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matt at emenel.ca
Wed Nov 18 01:51:23 AEDT 2020
> On Nov 16, 2020, at 4:17 PM, Daniel Lichtman <danielp73 at gmail.com> wrote:
> how you see the relation between human and AI generated poetry? What happens when visual references that draw on our own, personal associations with (for example braided hair and snake curled around a stick in the entry for “curled”), are collected and remixed by the algorithm?
Thanks for the thoughtful question, Dan.
This piece started with the list of relational terms you see on the wiki page. I was really drawn to the poetics of it, and the complication of its purpose. The list of terms is used by computer vision systems to describe relationships between objects in images, the the terms themselves were written by people and compiles into this dataset.
In the piece there’s this strange feedback loop--people define the things that the system can recognize as relationships, and the image search results tries to piece together a number of images that expresses that relation. The image search doesn’t actually use this type of image recognition system, so it looks for the relationship in metadata and we infer some other meaning in the collage of returned images. … which in turn is fluid and responding to the structure of the web via the search ranking algorithm. … so there are a number of layers of feedback between human input/activity and machine algorithms/ways of seeing. Ultimately the machine doesn’t know what a braid is, or even what an image is… it identifies patterns of pixels and metadata and supplies us with material from which we can try to make meaning.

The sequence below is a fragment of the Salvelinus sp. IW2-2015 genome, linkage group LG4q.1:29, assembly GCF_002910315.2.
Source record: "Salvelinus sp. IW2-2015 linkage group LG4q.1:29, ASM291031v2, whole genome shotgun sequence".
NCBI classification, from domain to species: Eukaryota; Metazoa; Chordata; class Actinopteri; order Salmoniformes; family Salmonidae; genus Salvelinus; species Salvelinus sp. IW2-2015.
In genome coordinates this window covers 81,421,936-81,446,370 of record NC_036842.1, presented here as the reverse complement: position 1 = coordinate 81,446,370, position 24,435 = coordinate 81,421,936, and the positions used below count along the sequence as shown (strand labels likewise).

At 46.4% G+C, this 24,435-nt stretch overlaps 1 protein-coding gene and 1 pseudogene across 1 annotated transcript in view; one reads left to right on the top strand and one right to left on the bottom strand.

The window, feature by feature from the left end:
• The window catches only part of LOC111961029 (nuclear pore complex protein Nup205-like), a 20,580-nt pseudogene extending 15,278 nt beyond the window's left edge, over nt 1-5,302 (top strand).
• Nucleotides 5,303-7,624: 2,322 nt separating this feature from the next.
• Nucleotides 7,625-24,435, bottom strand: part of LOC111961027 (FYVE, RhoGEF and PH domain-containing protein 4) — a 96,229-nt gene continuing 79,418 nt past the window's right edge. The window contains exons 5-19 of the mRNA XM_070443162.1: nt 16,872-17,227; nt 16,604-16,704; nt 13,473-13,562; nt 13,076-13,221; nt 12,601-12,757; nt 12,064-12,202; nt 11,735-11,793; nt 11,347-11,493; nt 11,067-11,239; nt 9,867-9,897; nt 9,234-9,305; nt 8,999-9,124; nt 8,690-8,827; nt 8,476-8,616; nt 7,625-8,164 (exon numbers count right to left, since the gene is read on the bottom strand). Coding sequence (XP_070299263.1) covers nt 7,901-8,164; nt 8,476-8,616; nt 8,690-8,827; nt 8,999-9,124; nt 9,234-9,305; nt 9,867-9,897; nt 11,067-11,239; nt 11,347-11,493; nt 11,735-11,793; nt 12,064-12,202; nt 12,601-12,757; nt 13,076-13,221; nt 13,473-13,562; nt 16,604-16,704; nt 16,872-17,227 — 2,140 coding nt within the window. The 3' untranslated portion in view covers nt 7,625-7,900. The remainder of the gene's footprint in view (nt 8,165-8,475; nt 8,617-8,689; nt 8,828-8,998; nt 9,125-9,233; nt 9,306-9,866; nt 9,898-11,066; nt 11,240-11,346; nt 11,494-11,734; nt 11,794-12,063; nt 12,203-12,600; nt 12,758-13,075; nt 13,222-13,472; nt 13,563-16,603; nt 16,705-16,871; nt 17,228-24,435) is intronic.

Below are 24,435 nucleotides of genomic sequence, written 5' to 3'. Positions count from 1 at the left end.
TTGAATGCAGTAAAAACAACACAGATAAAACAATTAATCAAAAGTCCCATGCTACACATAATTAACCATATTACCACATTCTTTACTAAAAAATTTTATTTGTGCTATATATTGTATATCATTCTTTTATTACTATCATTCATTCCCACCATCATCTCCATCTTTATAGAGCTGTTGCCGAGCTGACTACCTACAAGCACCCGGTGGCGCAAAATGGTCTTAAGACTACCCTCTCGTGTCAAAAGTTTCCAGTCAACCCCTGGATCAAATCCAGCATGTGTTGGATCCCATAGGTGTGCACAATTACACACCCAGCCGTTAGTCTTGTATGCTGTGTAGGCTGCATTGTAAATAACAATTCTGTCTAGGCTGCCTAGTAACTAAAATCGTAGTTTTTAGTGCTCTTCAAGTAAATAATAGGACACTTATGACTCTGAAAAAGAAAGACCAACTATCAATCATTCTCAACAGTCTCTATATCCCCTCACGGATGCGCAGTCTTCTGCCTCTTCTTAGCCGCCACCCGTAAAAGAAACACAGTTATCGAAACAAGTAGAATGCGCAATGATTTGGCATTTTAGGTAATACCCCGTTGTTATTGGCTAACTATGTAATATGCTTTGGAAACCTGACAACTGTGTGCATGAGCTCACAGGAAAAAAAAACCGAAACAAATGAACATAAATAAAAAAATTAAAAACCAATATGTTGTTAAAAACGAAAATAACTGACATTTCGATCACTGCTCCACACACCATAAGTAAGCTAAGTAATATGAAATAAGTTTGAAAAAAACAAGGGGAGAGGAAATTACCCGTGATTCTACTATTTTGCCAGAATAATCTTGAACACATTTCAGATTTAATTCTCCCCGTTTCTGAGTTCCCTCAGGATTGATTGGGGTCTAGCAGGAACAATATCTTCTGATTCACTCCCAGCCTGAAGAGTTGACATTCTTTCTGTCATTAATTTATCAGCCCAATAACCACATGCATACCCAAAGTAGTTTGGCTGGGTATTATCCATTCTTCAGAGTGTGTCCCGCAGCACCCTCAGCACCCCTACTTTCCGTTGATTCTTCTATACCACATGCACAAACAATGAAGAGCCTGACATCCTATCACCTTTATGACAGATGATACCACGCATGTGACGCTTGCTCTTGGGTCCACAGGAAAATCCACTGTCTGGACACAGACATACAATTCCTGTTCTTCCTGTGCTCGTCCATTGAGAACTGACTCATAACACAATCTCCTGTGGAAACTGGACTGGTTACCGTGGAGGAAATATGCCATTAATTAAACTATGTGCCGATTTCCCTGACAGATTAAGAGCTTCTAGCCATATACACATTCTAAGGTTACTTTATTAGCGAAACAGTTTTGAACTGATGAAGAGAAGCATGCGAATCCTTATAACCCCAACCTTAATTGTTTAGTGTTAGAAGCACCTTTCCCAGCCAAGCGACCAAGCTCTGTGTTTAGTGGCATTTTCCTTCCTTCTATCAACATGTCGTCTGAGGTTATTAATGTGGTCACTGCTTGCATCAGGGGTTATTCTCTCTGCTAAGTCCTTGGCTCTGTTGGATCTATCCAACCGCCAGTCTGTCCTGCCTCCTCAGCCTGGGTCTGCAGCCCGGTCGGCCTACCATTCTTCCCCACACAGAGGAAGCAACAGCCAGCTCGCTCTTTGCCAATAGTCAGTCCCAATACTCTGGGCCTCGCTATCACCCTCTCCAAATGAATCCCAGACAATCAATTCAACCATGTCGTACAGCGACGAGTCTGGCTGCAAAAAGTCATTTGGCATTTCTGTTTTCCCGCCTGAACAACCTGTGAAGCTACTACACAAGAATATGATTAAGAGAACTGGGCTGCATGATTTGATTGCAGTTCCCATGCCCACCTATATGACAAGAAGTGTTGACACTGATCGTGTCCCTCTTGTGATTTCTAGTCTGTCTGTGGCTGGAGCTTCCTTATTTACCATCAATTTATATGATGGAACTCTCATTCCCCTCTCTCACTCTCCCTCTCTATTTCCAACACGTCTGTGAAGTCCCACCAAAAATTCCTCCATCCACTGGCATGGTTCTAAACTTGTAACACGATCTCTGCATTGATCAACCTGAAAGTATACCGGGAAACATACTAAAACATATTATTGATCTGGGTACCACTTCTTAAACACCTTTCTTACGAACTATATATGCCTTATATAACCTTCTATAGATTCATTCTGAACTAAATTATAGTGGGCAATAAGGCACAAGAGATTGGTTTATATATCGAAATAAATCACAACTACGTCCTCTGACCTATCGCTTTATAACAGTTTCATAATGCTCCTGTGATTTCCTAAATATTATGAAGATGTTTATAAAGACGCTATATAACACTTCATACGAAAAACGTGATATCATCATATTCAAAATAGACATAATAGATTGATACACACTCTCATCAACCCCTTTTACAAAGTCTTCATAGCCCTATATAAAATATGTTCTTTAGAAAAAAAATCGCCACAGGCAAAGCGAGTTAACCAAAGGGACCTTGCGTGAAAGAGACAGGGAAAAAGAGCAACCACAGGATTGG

You’re right to see the relationship between this and the types of image assemblages we encounter daily—instagram, twitter, image search, tiktok … they are all different types of algorithmically aligned images (based on our mostly passive input as behaviour and relational metadata (what Yuk Hui calls a “digital object)). With “I’m Feeling Lucky” we were really trying to expose and mine the poetics of metadata itself, as well as the resulting images that are often both strange and compelling.
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